Interviews. While universities may accept gaokao scores from Chinese applicants, some may also require an interview.
Michael Beseda, vice provost for strategic enrollment management at USF, says the school requires Chinese students who are applying for admission using their gaokao scores to be interviewed by a faculty member.
“For this past admission cycle, the interviews were completed via Zoom,” Beseda says, referring to the videoconferencing tool. “In previous years USF faculty members traveled to Beijing for the interviews,” he says.
That was the experience Zhu had when a USF professor interviewed her in China. She says she was given a general interview that included answering questions about her reasons for applying to USF.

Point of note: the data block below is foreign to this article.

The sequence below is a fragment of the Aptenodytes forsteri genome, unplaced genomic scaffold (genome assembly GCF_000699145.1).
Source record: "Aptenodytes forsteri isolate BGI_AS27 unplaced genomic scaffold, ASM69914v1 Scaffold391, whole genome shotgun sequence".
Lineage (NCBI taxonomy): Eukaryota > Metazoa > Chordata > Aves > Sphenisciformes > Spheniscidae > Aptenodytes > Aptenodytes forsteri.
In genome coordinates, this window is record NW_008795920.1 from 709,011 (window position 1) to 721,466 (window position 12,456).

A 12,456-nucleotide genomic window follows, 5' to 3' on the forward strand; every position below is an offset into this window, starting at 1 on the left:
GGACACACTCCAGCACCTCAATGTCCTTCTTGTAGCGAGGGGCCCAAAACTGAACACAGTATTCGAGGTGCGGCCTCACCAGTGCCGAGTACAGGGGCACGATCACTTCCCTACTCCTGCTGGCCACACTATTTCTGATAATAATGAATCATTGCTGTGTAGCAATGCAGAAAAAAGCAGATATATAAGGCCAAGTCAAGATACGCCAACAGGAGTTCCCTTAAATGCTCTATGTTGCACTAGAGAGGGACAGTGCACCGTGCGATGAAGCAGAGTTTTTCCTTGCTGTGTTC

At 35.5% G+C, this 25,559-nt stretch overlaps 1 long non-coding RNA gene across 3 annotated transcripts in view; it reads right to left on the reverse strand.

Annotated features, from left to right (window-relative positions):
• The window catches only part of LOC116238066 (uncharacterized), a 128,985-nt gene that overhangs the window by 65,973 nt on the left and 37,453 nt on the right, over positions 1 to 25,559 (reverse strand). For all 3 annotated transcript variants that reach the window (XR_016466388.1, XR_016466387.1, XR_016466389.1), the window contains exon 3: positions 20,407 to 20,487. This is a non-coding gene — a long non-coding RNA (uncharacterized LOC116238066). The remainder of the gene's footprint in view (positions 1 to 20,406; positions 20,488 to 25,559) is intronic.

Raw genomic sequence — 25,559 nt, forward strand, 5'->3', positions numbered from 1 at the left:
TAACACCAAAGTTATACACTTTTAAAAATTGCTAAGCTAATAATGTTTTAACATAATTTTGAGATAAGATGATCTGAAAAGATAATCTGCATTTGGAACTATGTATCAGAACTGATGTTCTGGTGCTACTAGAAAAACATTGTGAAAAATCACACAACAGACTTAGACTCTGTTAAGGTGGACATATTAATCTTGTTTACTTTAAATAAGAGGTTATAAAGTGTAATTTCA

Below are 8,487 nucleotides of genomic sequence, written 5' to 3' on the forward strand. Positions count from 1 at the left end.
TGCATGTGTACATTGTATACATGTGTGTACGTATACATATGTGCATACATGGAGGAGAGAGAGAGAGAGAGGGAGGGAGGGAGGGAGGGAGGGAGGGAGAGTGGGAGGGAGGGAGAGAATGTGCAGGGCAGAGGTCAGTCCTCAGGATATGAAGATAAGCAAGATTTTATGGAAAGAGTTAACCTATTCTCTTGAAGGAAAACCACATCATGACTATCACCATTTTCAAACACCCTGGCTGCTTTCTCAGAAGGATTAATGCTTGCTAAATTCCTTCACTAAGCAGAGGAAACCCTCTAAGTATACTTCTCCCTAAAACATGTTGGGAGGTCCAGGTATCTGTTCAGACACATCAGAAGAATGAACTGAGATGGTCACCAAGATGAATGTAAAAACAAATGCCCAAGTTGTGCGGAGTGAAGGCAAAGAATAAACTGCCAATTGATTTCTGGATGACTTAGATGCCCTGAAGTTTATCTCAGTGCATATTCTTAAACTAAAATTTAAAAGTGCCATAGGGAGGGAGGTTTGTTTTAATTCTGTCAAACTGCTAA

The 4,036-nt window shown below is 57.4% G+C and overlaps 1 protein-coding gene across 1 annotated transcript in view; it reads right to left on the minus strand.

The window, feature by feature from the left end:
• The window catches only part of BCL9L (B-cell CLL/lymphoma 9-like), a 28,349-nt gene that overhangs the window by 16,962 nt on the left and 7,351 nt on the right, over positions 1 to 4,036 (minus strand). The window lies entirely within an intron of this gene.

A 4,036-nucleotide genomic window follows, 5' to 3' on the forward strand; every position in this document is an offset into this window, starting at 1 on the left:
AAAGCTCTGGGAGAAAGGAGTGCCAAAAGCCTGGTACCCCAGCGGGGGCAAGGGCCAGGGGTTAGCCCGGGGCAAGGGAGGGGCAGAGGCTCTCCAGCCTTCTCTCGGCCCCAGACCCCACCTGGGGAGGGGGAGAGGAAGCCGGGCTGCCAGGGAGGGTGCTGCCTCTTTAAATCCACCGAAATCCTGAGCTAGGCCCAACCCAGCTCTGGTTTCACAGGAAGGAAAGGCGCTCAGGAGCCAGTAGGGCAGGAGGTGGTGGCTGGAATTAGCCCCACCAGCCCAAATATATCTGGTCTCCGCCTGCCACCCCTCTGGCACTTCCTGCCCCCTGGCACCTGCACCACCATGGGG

“As I talked to the professors later after I started studying in the U.S., they told me that the interview was recorded and sent back to USF and was evaluated by the admission department to decide which student to accept,” Zhu says.
At UNH, Mantz says in addition to the writing component, the second phase of the application process requires a Skype interview conducted by a UNH faculty member.
Experts say Chinese students should check school websites to learn about all the steps required in the admissions process.
U.K. foundation programs. Many U.K. universities will only consider gaokao scores for entrance into a foundation program, a one-year preparation course for international students who need extra English language and academic preparation to attend a U.K. university.